February 1, 2014

THE SKED Season Finale Review: “The Carrie Diaries”


In fairness, I should note up front that I didn’t keep up with THE CARRIE DIARIES very often after its season premiere, so this won’t pretend to be an authoritative look at its second season.  Still, checking back in for its season (for now) finale, the mild growing-up tale I found wasn’t very different than the show I remembered.

This being a season finale, the episode, written by series creator Amy B. Harris and directed by Andrew McCarthy (and who could be a more apt director for a show about 1980s teens?), featured a life crisis for young Carrie Bradshaw (the appealing AnnaSophia Robb).  She’d decided, much to the distress of dad Tom (Matt Letscher), to pass on NYU and go straight from high school to a job at Interview Magazine–only to get fired early in the hour when her mentor Larissa (Freema Agyeman) was ousted, shortly before Larissa’s big-bash wedding.  After discovering she’d missed her chance for a fall term in college, Carrie made up her mind to go to Malibu with boyfriend Sebastian (Austin Butler), with whom she’d moved in while I wasn’t watching.  But not to worry:  by the end of the episode, Carrie changed her plans and decided that if she could make it here (“here” being NY), she’d make it anywhere, so she would stay in town, much to her father’s relief, and she at least temporarily split up with Sebastian.

The B/C/D storylines (take your pick) were even sketchier.  Mouse (Ellen Wong) made up with her co-valedictorian ex-boyfriend (R.J. Brown), before she left for Harvard and he for Princeton.  Maggie (Katie Findlay), after suspecting all episode, sitcom style, that her soldier beau was cheating on her with the girl whose phone number she found in his clothes, found out that the woman was a jeweler who was readying the–wait for it–engagement ring he was planning for Maggie, and which he delivered in a laundromat proposal.  And mini-Samantha (Lindsey Gort) got back together with her married boyfriend after he left his wife for her, and ended the episode by agreeing to move in with Carrie.

None of this would remind anyone very much of Sex and the City if some of the characters didn’t bear familiar names, and if Carrie delivered a bit less voice-over narration.  What that left was a very routine if pleasant dramedy.  The season finale was less heavyhanded with its 1980s motifs, which was an improvement, and since everyone had graduated from high school by now, it didn’t feel quite as teen-ish as the first season had been, but there was still awfully little in The Carrie Diaries to chew on.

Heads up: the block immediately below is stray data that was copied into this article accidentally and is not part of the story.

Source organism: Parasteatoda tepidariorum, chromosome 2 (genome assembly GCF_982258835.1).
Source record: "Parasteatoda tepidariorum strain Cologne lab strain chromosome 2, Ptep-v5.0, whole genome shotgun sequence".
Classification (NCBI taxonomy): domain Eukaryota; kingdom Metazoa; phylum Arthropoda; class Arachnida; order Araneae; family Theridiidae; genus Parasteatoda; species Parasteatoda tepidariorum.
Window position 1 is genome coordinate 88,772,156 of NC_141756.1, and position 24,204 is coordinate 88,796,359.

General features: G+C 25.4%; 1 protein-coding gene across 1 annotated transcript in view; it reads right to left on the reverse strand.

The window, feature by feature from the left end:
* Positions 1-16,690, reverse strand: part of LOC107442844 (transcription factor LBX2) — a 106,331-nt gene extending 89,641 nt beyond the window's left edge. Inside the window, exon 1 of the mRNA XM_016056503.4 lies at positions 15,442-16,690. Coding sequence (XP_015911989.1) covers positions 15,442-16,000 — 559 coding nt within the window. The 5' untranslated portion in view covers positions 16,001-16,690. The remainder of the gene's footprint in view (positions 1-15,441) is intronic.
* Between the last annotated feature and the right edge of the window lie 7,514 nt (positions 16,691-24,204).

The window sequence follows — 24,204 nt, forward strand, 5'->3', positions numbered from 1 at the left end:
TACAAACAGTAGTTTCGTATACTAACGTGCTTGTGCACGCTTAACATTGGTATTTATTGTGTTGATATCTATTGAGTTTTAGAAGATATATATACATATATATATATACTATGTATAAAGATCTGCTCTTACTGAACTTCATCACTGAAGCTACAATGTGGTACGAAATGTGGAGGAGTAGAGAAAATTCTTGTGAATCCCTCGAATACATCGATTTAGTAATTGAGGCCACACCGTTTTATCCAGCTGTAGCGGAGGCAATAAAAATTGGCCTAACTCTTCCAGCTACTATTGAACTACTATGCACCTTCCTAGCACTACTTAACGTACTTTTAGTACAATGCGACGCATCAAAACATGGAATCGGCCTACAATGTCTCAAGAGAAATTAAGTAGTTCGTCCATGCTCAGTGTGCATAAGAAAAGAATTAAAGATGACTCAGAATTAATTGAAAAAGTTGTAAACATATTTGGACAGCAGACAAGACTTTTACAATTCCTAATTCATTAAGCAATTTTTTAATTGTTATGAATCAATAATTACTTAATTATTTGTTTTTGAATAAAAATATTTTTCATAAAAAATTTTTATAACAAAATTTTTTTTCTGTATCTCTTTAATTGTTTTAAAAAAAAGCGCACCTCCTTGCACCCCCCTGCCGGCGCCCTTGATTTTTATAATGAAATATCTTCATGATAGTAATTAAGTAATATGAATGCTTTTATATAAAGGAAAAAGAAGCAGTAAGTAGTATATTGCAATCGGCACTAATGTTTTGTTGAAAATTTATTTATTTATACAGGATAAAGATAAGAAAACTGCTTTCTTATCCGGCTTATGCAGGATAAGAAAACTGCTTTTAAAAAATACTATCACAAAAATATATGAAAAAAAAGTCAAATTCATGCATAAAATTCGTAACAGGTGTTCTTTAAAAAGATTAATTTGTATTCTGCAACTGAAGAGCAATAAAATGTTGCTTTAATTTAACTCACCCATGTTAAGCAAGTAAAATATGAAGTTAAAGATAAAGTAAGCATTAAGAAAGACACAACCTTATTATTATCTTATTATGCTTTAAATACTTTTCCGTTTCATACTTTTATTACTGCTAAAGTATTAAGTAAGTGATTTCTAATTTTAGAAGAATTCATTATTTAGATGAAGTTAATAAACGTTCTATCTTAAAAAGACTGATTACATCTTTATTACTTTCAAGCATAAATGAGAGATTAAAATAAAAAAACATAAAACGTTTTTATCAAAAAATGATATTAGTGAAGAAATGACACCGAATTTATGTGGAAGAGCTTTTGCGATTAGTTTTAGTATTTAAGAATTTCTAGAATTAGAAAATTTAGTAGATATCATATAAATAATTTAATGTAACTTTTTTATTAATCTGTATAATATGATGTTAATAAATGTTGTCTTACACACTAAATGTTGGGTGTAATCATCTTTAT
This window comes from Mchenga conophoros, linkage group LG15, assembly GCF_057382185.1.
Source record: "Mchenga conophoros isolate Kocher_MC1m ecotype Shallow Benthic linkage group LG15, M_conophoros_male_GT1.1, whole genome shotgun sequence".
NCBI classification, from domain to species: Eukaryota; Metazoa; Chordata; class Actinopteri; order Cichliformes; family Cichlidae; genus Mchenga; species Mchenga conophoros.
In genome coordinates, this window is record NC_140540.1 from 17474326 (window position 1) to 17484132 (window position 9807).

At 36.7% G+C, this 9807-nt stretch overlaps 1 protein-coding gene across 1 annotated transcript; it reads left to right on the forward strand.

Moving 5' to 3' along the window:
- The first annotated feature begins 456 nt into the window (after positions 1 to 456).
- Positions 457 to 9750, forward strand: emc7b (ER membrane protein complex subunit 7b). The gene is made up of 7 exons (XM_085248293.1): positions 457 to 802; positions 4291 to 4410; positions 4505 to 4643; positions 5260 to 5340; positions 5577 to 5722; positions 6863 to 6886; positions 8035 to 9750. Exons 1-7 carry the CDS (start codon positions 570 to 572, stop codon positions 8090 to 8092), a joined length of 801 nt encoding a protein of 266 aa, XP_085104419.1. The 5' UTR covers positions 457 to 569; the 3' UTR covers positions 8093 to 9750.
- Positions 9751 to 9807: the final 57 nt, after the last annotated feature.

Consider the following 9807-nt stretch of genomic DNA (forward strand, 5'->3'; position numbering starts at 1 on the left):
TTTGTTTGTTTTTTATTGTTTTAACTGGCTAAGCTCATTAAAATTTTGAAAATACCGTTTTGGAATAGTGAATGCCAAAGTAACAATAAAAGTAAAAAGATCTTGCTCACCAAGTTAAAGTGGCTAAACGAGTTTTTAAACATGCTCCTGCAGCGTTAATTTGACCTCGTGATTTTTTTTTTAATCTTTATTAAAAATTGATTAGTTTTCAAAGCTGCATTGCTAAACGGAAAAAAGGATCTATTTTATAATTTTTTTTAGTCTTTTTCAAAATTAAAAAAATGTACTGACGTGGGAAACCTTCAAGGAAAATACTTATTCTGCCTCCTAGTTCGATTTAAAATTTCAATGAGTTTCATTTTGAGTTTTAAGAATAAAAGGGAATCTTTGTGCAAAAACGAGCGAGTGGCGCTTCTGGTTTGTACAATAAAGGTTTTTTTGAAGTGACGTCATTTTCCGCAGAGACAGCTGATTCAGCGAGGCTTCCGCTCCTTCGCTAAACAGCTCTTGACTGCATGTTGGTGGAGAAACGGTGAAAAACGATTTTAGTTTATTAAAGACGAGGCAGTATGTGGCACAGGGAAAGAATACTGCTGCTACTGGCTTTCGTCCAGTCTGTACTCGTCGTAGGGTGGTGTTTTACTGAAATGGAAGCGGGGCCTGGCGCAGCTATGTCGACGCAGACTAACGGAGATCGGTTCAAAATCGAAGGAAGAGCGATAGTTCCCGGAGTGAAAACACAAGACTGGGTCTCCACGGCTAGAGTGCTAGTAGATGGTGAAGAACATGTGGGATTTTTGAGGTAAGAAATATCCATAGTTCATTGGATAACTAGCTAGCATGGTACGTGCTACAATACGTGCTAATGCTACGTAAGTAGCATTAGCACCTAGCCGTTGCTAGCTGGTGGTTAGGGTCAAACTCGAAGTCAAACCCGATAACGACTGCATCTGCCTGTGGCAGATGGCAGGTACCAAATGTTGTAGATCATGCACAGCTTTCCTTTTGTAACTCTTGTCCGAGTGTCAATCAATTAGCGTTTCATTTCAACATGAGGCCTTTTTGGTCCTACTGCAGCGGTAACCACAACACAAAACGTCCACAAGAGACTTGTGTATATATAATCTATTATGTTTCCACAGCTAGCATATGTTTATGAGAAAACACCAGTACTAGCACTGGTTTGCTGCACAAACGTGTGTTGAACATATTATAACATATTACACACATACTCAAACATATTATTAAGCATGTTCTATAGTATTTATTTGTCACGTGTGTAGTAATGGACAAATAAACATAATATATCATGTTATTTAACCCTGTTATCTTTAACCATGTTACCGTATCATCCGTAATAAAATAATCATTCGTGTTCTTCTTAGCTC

The show’s ratings weren’t likely to improve with a move to low-rated Fridays, and they didn’t, with numbers low even by CW standards (and probably little of the international appeal that kept Nikita going for a while).  Unless the network has a disastrous development season, it’s hard to imagine Carrie sticking around for next season, especially since it only had a 13-episode order this year, leaving it very far from being able to reach syndication revenue.  In any case, the show didn’t really fit with the increasingly genre-driven CW schedule, lacking even the faux-sophistication of Gossip Girl or 90210, and although its likable cast will miss their paychecks, they’re probably better off moving on to whatever’s next for them.  Carrie Bradshaw and her friends, if they’re ever to return to TV, should be back on paycable (or at least basic cable), where they can restore some of the frankness of their sex to the city.



About the Author

Mitch Salem
MITCH SALEM has worked on the business side of the entertainment industry for 20 years, as a senior business affairs executive and attorney for such companies as NBC, ABC, USA, Syfy, Bravo, and BermanBraun Productions, and before that, at the NY law firm of Weil, Gotshal & Manges. During all that, he has more or less constantly been going to the movies and watching TV, and writing about both since the 1980s. His film reviews also currently appear on and In addition, he is co-writer of an episode of the television series "Felicity."